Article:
Most of us didn’t think we’d get another Bombay Bicycle Club album. After taking a break when they finished touring their stellar 2014 album ‘So Long, See You Tomorrow’, the band announced that they were going on “indefinite hiatus”. And although they ruled out breaking up, for fans it felt pretty final, as the band started to pursue other projects.
In the three years that followed, the group kept busy. Frontman Jack Steadman and bassist Ed Nash both released solo albums – Steadman under the moniker Mr Jukes and Nash as Toothless. Guitarist Jamie MacColl went and got an undergraduate degree (and then a Masters at Cambridge), while drummer Suren de Saram spent his time as a session drummer for artists such as Jessie Ware.
But like all good break-ups, Bombay Bicycle Club’s didn’t stick. Tentative conversations about 10-year anniversary shows for their debut ‘I Had the Blues But I Shook Them Loose’ turned into recording sessions, and three years later, in early 2019, Bombay Bicycle Club reignited the life in many a waning indie fan’s veins by announcing that they were back, back, back.
Band reformations are always a risky business. Yet those anniversary shows were dazzlingly slick – BBC received nothing short of a heroes’ welcome – and comeback single ‘Eat, Sleep, Wake (Nothing But You)’ offered a warm shot of nostalgia. Moving away from the lush sampling of ‘So Long, See You Tomorrow’, it encompassed the soaring melodies of ‘Flaws’ and the post-punk-flecked instrumentation of debut ‘I Had the Blues But I Shook Them Loose’.
Follow-up singles followed suit. ‘I Can Hardly Speak’ is a sparkling cut of jittering indie-rock decorated with stonking brass licks. Title track ‘Everything Else Has Gone Wrong’ acts as a semi-stripped back continuation of the band’s hulking ‘Carry Me’ and the galloping ‘Is It Real’ is stuffed with growling guitars and a rhythm section that wouldn’t sound out of place on a Future Islands record.
Cracks appeared on their third single from the record, the sleepy ‘Racing Stripes’, a sticky ballad that borrows vocals from singer-songwriter Billie Marten and traipses to the finish line. And frustratingly some of these cracks continue into the rest of ‘Everything Else Has Gone Wrong’.
There are moments where it feels like the band have too many ideas to cram onto one record. Take ‘Let You Go’, which fuses the jangling production of ‘So Long, See You Tomorrow’ with glitchy electronic beats, squelchy synths and ethereal backing vocals. Each element works on its own, but when they’re all fused together the results are jumbled and overwhelming. Throughout the song the shimmering instrumentation prepares you for one of the band’s trademark euphoric choruses – which never arrives. ‘People People’ feels equally cluttered, clumsily juxtaposing sweet melodies and lovelorn lyrics with overwhelming synths and clattering percussion.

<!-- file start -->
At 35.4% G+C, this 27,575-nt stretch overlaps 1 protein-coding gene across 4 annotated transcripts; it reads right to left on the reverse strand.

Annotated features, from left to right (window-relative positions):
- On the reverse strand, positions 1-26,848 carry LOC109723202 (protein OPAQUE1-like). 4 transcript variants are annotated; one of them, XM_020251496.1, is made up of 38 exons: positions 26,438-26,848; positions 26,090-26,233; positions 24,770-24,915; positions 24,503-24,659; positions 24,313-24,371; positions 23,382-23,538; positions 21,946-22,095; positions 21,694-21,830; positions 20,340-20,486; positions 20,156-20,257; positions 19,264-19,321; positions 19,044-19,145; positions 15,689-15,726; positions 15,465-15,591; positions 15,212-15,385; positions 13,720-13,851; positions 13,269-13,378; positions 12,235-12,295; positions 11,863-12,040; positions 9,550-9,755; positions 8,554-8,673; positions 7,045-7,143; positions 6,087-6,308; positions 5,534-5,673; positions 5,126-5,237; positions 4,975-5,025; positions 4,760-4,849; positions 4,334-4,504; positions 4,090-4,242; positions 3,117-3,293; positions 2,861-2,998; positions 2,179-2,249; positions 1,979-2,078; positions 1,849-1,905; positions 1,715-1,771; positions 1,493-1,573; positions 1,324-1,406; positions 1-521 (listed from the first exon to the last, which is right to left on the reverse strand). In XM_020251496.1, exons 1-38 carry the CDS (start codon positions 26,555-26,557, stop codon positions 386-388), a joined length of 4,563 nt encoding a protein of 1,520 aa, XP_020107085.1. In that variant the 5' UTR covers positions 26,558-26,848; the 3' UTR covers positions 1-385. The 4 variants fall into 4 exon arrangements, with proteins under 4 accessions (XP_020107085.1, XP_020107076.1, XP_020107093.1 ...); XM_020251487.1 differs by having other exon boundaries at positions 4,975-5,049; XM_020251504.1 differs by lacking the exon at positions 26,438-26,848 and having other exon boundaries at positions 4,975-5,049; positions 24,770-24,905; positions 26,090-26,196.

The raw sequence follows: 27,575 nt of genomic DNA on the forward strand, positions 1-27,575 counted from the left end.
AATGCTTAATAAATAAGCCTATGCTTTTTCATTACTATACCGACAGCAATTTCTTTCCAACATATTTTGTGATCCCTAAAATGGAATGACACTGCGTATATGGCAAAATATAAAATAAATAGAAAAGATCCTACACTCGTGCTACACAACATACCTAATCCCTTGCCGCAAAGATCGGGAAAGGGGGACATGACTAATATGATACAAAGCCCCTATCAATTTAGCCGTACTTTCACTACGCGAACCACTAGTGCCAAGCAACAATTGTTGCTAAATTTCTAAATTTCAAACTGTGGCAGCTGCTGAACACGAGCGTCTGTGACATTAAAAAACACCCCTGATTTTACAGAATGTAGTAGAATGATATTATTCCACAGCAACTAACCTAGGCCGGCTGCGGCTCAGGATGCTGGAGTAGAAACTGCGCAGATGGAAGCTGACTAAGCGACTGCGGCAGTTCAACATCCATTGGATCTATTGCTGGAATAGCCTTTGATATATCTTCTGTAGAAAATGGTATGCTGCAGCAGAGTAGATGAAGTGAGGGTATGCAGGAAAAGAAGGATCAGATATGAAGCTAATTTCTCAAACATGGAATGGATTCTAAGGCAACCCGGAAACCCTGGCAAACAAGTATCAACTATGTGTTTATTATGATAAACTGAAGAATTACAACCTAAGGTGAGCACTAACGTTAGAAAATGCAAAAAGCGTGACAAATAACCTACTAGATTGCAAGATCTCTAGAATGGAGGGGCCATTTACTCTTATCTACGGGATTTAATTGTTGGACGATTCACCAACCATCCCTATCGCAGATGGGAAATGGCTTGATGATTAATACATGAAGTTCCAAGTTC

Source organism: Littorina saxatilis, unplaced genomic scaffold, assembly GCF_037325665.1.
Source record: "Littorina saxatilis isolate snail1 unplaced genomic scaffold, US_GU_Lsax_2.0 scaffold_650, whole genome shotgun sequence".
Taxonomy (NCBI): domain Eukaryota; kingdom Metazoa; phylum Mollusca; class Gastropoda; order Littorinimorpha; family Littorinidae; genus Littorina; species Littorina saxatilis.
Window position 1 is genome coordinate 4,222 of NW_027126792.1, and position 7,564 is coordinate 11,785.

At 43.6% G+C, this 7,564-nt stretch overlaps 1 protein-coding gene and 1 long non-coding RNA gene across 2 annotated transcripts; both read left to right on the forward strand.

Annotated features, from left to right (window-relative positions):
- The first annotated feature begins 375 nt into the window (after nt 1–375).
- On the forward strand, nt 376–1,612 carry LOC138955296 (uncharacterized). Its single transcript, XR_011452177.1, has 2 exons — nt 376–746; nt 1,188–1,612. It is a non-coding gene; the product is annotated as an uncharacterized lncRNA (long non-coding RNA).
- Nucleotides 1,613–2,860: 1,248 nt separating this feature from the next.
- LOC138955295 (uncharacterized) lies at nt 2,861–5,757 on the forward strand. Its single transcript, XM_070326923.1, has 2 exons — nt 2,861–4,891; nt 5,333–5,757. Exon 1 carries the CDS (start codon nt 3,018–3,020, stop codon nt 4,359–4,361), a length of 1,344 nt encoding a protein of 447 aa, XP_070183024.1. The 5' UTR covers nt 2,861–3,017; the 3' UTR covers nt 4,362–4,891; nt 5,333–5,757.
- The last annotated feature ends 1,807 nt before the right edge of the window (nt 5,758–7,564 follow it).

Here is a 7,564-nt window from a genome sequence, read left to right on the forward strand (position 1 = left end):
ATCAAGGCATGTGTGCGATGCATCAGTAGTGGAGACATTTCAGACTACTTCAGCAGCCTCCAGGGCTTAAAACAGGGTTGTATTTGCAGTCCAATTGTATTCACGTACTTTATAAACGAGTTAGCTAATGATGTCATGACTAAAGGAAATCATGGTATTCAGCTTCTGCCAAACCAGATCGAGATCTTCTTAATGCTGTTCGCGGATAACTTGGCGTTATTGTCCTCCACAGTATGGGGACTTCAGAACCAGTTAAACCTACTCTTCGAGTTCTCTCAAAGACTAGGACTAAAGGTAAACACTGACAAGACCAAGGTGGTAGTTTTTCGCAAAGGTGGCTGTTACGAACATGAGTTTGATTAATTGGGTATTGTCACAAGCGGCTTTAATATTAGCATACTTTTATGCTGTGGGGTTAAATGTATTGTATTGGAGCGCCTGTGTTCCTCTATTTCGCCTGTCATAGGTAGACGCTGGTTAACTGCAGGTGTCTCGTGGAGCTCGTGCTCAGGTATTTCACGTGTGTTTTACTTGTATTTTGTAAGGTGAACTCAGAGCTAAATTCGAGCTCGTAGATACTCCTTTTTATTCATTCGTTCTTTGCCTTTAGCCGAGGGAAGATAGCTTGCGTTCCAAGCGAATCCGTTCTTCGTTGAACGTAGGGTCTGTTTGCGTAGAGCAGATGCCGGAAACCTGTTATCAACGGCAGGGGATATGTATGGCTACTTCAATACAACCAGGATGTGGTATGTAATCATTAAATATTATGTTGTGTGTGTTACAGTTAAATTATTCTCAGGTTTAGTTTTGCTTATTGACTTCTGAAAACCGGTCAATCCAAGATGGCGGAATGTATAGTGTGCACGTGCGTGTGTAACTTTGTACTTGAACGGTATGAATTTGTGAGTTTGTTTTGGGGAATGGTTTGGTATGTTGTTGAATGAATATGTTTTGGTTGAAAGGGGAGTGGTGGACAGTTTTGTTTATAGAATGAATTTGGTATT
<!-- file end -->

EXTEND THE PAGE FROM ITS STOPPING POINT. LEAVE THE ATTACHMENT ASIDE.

It’s infuriating, as there are real moments of excellence on ‘Everything Else Has Gone Wrong’. The invigorating ‘Get Up’ is a sprightly amalgam of glittering saxophone lines, roaring guitars and sky-high layered vocals and the lilting ‘Good Day’ strips back the production, putting the focus on the painfully honest lyrics that perfectly dissect the experience being in your late-20s in 2020: “I just want to have a good day / And I’m the only thing that’s standing in my way”.
Lyrically it feels rawer and more honest than the band have ever been. Gorgeous ‘I Worry Bout You’ is filled with fear that you have for the loved ones in your life (“I know it never shows/but I worry bout you“), the dancehall-tinged ‘Do You Feel Loved?’ scrutinises society’s reliance on social media affirmation (“soft blue light on the bed / Watch ’til your eyes turn red… Do you feel loved?”), while ‘Eat, Sleep, Wake (Nothing But You)’ is filled with dizzy infatuation: “I can’t stick to the path ’cause I dream about nothing but you”.
And it’s these moments of authenticity that are a reminder of what a brilliant band Bombay Bicycle Club can be. And despite a handful of lacklustre moments on the album, ‘Everything Else Has Gone Wrong’ permeates the band’s trademark sound with fresh ideas. Everything else may have gone wrong – but in amongst the chaos it sure is good to have Bombay Bicycle Club back.
Release date: January 17
Record label: Caroline International / Island Records